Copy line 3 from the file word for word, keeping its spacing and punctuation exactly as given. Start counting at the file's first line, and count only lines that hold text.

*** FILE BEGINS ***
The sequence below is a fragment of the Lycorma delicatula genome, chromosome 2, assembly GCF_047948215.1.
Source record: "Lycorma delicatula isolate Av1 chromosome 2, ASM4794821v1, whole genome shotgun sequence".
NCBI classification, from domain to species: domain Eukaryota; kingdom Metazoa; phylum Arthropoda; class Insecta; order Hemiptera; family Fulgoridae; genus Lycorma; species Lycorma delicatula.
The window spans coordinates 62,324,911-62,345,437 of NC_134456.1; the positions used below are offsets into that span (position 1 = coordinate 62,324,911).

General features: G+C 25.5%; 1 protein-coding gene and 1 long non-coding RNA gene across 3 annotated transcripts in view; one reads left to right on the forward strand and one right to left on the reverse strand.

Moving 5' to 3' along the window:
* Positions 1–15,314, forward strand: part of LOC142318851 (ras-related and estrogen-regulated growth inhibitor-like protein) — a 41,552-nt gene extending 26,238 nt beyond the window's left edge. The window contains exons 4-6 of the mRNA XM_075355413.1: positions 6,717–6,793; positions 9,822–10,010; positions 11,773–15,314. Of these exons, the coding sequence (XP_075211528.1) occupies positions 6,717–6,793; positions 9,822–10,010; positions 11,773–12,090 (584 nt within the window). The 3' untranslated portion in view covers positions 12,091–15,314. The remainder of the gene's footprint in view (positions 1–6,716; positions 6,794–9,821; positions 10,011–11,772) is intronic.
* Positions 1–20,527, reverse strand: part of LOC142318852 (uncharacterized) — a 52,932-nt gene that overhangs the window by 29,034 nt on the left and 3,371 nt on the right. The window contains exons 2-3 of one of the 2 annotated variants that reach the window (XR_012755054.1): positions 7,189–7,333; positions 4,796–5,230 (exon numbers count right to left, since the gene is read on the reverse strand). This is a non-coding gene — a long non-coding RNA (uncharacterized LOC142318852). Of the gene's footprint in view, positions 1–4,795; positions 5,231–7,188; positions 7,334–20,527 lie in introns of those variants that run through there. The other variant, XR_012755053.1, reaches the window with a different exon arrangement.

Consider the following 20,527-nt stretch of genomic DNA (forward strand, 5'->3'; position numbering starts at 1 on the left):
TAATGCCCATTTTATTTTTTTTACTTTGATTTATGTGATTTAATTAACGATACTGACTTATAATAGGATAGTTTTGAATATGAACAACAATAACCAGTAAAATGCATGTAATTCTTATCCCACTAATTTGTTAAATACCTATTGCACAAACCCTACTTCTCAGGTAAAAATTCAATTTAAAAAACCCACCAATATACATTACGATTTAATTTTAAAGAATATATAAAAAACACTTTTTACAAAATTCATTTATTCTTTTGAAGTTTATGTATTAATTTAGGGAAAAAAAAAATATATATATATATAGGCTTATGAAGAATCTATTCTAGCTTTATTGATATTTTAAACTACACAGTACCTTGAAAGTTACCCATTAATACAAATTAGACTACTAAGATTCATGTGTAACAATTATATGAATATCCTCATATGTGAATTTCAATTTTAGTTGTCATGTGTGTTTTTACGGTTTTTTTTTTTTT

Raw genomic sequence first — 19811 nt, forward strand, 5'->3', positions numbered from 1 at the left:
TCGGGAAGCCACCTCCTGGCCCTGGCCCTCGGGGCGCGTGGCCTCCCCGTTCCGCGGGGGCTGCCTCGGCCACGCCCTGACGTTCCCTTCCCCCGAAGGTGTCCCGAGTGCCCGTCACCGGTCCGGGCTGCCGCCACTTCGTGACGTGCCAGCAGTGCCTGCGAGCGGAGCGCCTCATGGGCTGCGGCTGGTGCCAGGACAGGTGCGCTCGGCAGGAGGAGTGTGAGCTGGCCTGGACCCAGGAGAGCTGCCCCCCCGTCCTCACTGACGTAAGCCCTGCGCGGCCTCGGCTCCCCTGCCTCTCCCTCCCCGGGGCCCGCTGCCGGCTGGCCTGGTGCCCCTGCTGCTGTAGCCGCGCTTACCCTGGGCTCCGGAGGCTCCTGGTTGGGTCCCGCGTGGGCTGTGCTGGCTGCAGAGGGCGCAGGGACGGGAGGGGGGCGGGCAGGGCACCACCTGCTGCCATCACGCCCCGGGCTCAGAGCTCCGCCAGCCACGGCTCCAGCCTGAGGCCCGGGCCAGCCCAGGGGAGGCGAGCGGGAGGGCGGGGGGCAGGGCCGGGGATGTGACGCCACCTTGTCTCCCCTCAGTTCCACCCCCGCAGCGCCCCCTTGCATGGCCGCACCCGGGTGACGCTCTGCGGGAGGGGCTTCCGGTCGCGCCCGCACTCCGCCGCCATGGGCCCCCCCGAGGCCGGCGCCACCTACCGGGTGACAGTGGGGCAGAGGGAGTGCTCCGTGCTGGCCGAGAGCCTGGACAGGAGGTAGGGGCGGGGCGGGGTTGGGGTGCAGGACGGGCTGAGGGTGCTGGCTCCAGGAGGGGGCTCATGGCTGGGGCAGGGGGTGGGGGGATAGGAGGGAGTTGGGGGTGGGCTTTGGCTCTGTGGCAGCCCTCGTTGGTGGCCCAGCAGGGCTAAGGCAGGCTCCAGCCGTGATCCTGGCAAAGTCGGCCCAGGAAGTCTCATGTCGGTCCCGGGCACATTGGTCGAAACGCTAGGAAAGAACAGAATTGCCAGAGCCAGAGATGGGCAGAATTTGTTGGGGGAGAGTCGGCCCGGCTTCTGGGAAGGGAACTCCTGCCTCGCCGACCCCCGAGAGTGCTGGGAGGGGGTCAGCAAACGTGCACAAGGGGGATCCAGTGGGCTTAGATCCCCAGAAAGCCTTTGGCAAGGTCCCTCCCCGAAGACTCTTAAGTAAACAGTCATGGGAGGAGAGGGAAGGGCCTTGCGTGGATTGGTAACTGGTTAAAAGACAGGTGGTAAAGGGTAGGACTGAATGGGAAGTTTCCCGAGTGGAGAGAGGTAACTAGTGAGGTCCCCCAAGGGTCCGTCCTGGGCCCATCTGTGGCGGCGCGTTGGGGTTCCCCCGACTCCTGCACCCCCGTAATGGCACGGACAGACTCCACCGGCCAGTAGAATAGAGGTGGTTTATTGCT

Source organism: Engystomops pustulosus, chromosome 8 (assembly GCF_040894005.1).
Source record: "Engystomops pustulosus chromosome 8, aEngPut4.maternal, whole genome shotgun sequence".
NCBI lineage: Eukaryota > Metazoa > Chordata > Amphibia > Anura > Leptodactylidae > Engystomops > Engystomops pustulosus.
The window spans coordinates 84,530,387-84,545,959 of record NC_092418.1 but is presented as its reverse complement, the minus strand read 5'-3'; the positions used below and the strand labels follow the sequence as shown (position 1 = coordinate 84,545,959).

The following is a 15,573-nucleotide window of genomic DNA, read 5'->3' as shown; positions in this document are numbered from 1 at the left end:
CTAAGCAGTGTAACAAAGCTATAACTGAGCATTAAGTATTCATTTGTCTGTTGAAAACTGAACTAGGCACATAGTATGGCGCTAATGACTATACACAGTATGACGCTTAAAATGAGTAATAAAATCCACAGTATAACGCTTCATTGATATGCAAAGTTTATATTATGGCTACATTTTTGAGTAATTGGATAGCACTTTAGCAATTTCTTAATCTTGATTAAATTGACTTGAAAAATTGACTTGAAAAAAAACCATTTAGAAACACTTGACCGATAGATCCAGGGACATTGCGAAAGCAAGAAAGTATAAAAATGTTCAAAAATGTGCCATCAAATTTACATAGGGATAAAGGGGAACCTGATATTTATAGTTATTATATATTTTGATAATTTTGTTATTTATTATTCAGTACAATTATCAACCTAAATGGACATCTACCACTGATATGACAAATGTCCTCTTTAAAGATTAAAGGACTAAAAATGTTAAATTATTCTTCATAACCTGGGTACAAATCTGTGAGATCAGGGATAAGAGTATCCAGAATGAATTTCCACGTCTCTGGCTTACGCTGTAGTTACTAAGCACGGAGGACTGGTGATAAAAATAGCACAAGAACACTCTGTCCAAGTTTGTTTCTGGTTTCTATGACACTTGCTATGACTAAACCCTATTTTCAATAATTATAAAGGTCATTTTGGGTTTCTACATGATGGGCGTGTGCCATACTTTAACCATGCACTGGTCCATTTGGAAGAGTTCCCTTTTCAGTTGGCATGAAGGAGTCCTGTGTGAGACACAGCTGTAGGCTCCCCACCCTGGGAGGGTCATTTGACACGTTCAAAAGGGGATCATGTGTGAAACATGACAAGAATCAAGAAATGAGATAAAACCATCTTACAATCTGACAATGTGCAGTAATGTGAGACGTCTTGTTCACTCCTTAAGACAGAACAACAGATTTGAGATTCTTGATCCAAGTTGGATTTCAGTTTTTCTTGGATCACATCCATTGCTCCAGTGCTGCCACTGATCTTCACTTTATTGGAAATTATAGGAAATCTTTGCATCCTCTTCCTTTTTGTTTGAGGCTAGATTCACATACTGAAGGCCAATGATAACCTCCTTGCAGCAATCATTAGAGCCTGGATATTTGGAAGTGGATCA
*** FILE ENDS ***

NCBI classification, from domain to species: domain Eukaryota; kingdom Metazoa; phylum Arthropoda; class Insecta; order Hemiptera; family Fulgoridae; genus Lycorma; species Lycorma delicatula.